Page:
Hobby becomes aspiration, requires consistent practice
Freshman Tanner McKeand practices motocross at a local track in order to refine his skills and prepare for competitions.
Many teens find refuge in after-school activities ranging from shopping to jogging. However, in August of 2009, freshman Tanner McKeand sparked an enthusiasm for a less typical activity: motocross.
Prior to this, McKeand spent his time on scooters and bikes, which set the stage for his quad and motocross interests.
"I think my sport is awesome only because God gave me the passion," McKeand said. "If motocross isn't your God-given passion, then you can never understand the love for the sport."
When McKeand turned 4, he received his first bicycle. When he was 10, he became interested in quads and dirt bikes. Then, at age 12, he received his first real motor vehicle, a quad.
Even after years of riding, McKeand finds new aspects of the sport to appreciate.
"I'm still interested in motocross because it just seems to get better and better," McKeand said. "The possibilities in the sport are endless. Every day skill levels and ideas get better."
At the beginning of McKeand's motocross career, he says he did not enjoy the activity because he did not have a deep understanding of it. However, when McKeand learned more about motocross, he altogether left quads and switched to riding dirt bikes.
"I didn't like it at first, but I began to fall in love with motocross about a year after I had bought the bike," McKeand said. "This summer marks my first full year of motocross riding."
"My very first time at a real track practice was amazing. There was nothing like getting out on the big track and flying through the air." --Tanner McKeand, '14
When he rides motocross, McKeand enjoys the company of his friends. Through this, he is able to experience camaraderie in addition to introducing newcomers to the activity.
"I have a growing group of friends that I ride with," McKeand said. "Generally, I try to meet up with different friends every time I ride. I like to bring my friends that have never tried the sport along with us. So far, every new friend I've brought has loved it."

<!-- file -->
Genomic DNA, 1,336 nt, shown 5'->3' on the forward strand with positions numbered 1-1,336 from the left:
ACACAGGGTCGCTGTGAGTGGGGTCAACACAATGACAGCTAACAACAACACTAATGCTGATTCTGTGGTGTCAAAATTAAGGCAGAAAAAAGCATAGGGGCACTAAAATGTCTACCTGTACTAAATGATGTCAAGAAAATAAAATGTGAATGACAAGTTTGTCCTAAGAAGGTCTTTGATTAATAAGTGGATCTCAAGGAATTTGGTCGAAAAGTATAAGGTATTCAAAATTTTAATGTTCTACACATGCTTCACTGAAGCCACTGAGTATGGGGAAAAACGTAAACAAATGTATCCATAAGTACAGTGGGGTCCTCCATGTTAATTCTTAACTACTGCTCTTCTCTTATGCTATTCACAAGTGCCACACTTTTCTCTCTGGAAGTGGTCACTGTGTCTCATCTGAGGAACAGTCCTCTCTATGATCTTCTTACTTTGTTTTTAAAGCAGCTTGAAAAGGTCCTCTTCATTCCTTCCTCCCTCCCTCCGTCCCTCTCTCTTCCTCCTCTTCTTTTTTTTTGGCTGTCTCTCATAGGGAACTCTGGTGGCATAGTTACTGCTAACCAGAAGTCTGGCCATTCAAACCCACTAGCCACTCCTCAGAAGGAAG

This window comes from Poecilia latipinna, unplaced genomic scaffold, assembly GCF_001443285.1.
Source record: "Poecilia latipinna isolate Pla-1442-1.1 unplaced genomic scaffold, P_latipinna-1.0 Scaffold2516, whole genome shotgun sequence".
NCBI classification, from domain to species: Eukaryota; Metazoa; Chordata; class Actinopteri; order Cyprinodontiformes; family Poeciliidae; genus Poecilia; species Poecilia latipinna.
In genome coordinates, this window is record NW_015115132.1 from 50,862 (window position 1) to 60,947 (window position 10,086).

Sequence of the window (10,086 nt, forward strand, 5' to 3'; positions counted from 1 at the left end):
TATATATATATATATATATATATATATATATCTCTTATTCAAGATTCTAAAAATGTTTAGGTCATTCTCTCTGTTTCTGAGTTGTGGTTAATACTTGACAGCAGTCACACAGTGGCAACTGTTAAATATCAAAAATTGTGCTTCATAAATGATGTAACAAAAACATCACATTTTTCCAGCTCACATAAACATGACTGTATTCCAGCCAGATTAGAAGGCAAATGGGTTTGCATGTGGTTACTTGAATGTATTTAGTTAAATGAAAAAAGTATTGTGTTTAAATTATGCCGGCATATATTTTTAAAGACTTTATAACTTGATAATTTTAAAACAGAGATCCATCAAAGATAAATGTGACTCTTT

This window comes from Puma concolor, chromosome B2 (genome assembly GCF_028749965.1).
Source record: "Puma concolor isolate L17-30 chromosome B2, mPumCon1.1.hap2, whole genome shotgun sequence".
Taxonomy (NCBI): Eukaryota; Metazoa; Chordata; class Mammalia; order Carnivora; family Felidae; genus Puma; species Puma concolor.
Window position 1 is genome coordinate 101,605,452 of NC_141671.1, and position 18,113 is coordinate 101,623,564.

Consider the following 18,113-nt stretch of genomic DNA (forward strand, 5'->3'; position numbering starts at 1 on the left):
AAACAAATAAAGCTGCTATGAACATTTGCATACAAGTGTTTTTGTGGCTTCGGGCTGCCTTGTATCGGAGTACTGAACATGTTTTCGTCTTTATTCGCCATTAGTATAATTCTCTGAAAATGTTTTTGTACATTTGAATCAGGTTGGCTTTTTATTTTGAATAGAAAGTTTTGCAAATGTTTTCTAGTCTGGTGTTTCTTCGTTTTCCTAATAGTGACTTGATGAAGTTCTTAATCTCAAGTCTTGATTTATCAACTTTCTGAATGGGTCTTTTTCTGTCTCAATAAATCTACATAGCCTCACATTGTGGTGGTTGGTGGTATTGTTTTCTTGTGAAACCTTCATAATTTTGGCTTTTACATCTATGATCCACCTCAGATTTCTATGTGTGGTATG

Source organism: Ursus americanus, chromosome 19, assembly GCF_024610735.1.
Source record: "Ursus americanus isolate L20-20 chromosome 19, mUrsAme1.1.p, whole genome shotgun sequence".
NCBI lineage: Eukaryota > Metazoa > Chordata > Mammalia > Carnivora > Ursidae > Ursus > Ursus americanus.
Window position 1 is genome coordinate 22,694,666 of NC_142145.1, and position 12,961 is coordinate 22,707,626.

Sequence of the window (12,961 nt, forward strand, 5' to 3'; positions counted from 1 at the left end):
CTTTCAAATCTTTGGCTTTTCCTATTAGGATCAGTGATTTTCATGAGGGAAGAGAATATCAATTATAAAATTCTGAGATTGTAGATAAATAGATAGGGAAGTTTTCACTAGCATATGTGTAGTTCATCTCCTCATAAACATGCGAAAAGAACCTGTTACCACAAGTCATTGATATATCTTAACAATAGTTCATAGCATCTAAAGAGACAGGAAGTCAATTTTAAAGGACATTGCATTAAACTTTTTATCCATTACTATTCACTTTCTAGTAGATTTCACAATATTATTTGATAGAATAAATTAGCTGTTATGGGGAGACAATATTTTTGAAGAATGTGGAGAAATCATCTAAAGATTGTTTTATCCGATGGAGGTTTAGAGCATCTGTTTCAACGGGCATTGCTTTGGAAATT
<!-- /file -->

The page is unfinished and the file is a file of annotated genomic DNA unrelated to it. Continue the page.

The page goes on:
McKeand rides about once or twice a week, for roughly five hours each time. His passion for riding compels him to practice longer to improve his skills. Eventually, he hopes to participate in races, but for now only practices at local tracks, such as the Tulare MX Cycle Park and Hanford Fairgrounds in Hanford.
Despite the risk of injury associated with motocross, McKeand says the adrenaline rush and excitement of the sport compel him to continue riding.
"My very first time at a real track, practice was amazing," McKeand said. "The smell of gas and the first sight of the track was exciting. There was nothing like getting out on the big track and flying through the air. I will compete in my first race soon, but I don't know when or where it will happen, but I think I'm ready."
Professional racers such as Travis Pastrana, Ricky Carmichael, Ryan Dungey and Trey Canard have influenced McKeand's interest in the sport. Their talent is an example of motocross's excellence, he says.
"They all really inspire me and remind me how awesome our sport is," McKeand said. "While I do not know them on a personal level, by watching interviews, movies and reading articles, I can know the general character of a pro. I get inspiration from all the pros because they're an example of what is possible in the sport. They set the standard."
At local tracks, McKeand participates in the mini class composed of students age 3 and older.
Despite the regular falls, he has grown accustomed to tumbles, and considers it a common trait of the sport. A couple of months ago, McKeand experienced his worst wreck when a child fell on the landing of a jump.
"Someone else had also hit him and fallen," McKeand said. "I came directly down onto the little kid's bike, jumping off my bike and landing about 10 feet from the wreckage, and thankfully the other person that had fallen had quickly gotten up to remove herself and her bike."
Although motocross is currently a hobby for McKeand, he dreams of it becoming a professional pursuit for him. The many aspects of the activity keep him engaged and compel him to continue.
"I haven't decided if I will go pro or not, but that would definitely be my dream," McKeand said. "I have a long way to go if I am to reach that goal, having to overcome my fears and possible accidents along the way. The world of professional motocross is an intense, rough sport. It is also the most amazing, fun thing I've ever done."
For more student profiles, read the Jan. 25 article, Norwegian vacation educates eighth grader.